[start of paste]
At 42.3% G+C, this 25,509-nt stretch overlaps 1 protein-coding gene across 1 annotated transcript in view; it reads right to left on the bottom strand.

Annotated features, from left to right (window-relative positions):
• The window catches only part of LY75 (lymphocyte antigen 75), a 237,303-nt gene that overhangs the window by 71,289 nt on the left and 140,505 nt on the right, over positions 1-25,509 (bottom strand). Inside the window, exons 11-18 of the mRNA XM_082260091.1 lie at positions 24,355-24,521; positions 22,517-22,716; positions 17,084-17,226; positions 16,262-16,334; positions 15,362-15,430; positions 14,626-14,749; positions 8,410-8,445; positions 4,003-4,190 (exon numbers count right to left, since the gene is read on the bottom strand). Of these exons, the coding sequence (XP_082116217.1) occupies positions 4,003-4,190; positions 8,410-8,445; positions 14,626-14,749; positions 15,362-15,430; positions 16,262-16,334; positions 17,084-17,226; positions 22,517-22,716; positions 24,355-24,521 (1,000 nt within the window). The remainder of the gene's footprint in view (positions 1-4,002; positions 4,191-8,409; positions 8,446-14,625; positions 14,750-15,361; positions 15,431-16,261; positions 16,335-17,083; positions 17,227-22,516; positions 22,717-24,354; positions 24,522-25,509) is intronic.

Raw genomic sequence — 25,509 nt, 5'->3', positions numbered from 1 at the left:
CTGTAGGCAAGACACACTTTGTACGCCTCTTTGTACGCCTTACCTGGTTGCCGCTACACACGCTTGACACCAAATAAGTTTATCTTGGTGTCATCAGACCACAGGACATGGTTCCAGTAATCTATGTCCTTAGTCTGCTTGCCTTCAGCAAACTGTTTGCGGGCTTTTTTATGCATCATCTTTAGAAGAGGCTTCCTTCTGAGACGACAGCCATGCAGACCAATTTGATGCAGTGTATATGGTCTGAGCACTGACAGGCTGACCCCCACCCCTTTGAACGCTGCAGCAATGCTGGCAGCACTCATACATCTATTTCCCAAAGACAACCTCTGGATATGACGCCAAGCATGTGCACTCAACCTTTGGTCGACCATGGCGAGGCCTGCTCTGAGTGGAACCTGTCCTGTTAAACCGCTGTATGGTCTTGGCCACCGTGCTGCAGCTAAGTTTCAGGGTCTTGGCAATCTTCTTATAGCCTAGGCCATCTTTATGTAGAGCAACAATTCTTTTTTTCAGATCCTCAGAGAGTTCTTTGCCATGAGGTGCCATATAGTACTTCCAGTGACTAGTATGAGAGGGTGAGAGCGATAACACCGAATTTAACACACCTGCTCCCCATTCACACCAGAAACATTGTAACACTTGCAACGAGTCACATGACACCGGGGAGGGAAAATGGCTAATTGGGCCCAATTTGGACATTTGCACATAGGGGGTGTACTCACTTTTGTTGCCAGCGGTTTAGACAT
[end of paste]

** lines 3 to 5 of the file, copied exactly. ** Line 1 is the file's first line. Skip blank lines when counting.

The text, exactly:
• The window catches only part of LY75 (lymphocyte antigen 75), a 237,303-nt gene that overhangs the window by 71,289 nt on the left and 140,505 nt on the right, over positions 1-25,509 (bottom strand). Inside the window, exons 11-18 of the mRNA XM_082260091.1 lie at positions 24,355-24,521; positions 22,517-22,716; positions 17,084-17,226; positions 16,262-16,334; positions 15,362-15,430; positions 14,626-14,749; positions 8,410-8,445; positions 4,003-4,190 (exon numbers count right to left, since the gene is read on the bottom strand). Of these exons, the coding sequence (XP_082116217.1) occupies positions 4,003-4,190; positions 8,410-8,445; positions 14,626-14,749; positions 15,362-15,430; positions 16,262-16,334; positions 17,084-17,226; positions 22,517-22,716; positions 24,355-24,521 (1,000 nt within the window). The remainder of the gene's footprint in view (positions 1-4,002; positions 4,191-8,409; positions 8,446-14,625; positions 14,750-15,361; positions 15,431-16,261; positions 16,335-17,083; positions 17,227-22,516; positions 22,717-24,354; positions 24,522-25,509) is intronic.

Raw genomic sequence — 25,509 nt, 5'->3', positions numbered from 1 at the left:
CTGTAGGCAAGACACACTTTGTACGCCTCTTTGTACGCCTTACCTGGTTGCCGCTACACACGCTTGACACCAAATAAGTTTATCTTGGTGTCATCAGACCACAGGACATGGTTCCAGTAATCTATGTCCTTAGTCTGCTTGCCTTCAGCAAACTGTTTGCGGGCTTTTTTATGCATCATCTTTAGAAGAGGCTTCCTTCTGAGACGACAGCCATGCAGACCAATTTGATGCAGTGTATATGGTCTGAGCACTGACAGGCTGACCCCCACCCCTTTGAACGCTGCAGCAATGCTGGCAGCACTCATACATCTATTTCCCAAAGACAACCTCTGGATATGACGCCAAGCATGTGCACTCAACCTTTGGTCGACCATGGCGAGGCCTGCTCTGAGTGGAACCTGTCCTGTTAAACCGCTGTATGGTCTTGGCCACCGTGCTGCAGCTAAGTTTCAGGGTCTTGGCAATCTTCTTATAGCCTAGGCCATCTTTATGTAGAGCAACAATTCTTTTTTTCAGATCCTCAGAGAGTTCTTTGCCATGAGGTGCCATATAGTACTTCCAGTGACTAGTATGAGAGGGTGAGAGCGATAACACCGAATTTAACACACCTGCTCCCCATTCACACCAGAAACATTGTAACACTTGCAACGAGTCACATGACACCGGGGAGGGAAAATGGCTAATTGGGCCCAATTTGGACATTTGCACATAGGGGGTGTACTCACTTTTGTTGCCAGCGGTTTAGACAT